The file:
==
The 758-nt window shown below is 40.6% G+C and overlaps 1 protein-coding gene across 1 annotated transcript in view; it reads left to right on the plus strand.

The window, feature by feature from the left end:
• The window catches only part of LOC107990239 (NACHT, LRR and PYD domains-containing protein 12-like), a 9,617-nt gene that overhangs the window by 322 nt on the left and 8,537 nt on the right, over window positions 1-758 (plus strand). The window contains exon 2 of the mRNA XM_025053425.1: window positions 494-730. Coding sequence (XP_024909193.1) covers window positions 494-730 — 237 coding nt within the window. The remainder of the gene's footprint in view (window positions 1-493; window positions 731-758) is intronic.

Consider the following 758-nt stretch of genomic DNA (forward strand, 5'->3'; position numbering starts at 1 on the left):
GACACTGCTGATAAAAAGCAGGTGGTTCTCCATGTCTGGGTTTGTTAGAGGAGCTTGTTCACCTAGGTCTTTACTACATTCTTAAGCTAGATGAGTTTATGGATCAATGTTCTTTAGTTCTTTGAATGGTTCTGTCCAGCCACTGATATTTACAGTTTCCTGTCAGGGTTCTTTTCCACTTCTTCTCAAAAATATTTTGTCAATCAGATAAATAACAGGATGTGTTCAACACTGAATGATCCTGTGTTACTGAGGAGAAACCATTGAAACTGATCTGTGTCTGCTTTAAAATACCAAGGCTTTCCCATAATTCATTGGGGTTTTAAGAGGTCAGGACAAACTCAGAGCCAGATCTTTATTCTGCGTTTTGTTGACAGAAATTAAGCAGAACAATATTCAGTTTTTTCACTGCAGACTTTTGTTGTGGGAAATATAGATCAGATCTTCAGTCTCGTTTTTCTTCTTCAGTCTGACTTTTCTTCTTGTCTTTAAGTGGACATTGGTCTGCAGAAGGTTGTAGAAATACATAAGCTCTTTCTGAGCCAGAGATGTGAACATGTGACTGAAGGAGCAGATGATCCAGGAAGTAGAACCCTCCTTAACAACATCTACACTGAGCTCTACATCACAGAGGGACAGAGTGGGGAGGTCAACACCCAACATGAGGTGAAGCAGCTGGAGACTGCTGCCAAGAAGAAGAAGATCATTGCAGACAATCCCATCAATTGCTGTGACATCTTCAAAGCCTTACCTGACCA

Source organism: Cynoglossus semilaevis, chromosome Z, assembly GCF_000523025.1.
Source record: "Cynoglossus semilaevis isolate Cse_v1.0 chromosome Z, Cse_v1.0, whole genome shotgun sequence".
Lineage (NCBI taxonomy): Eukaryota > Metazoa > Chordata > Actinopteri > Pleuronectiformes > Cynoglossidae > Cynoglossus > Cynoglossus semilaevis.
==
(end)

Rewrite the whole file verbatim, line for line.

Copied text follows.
The 758-nt window shown below is 40.6% G+C and overlaps 1 protein-coding gene across 1 annotated transcript in view; it reads left to right on the plus strand.

The window, feature by feature from the left end:
• The window catches only part of LOC107990239 (NACHT, LRR and PYD domains-containing protein 12-like), a 9,617-nt gene that overhangs the window by 322 nt on the left and 8,537 nt on the right, over window positions 1-758 (plus strand). The window contains exon 2 of the mRNA XM_025053425.1: window positions 494-730. Coding sequence (XP_024909193.1) covers window positions 494-730 — 237 coding nt within the window. The remainder of the gene's footprint in view (window positions 1-493; window positions 731-758) is intronic.

Consider the following 758-nt stretch of genomic DNA (forward strand, 5'->3'; position numbering starts at 1 on the left):
GACACTGCTGATAAAAAGCAGGTGGTTCTCCATGTCTGGGTTTGTTAGAGGAGCTTGTTCACCTAGGTCTTTACTACATTCTTAAGCTAGATGAGTTTATGGATCAATGTTCTTTAGTTCTTTGAATGGTTCTGTCCAGCCACTGATATTTACAGTTTCCTGTCAGGGTTCTTTTCCACTTCTTCTCAAAAATATTTTGTCAATCAGATAAATAACAGGATGTGTTCAACACTGAATGATCCTGTGTTACTGAGGAGAAACCATTGAAACTGATCTGTGTCTGCTTTAAAATACCAAGGCTTTCCCATAATTCATTGGGGTTTTAAGAGGTCAGGACAAACTCAGAGCCAGATCTTTATTCTGCGTTTTGTTGACAGAAATTAAGCAGAACAATATTCAGTTTTTTCACTGCAGACTTTTGTTGTGGGAAATATAGATCAGATCTTCAGTCTCGTTTTTCTTCTTCAGTCTGACTTTTCTTCTTGTCTTTAAGTGGACATTGGTCTGCAGAAGGTTGTAGAAATACATAAGCTCTTTCTGAGCCAGAGATGTGAACATGTGACTGAAGGAGCAGATGATCCAGGAAGTAGAACCCTCCTTAACAACATCTACACTGAGCTCTACATCACAGAGGGACAGAGTGGGGAGGTCAACACCCAACATGAGGTGAAGCAGCTGGAGACTGCTGCCAAGAAGAAGAAGATCATTGCAGACAATCCCATCAATTGCTGTGACATCTTCAAAGCCTTACCTGACCA

Source organism: Cynoglossus semilaevis, chromosome Z, assembly GCF_000523025.1.
Source record: "Cynoglossus semilaevis isolate Cse_v1.0 chromosome Z, Cse_v1.0, whole genome shotgun sequence".
Lineage (NCBI taxonomy): Eukaryota > Metazoa > Chordata > Actinopteri > Pleuronectiformes > Cynoglossidae > Cynoglossus > Cynoglossus semilaevis.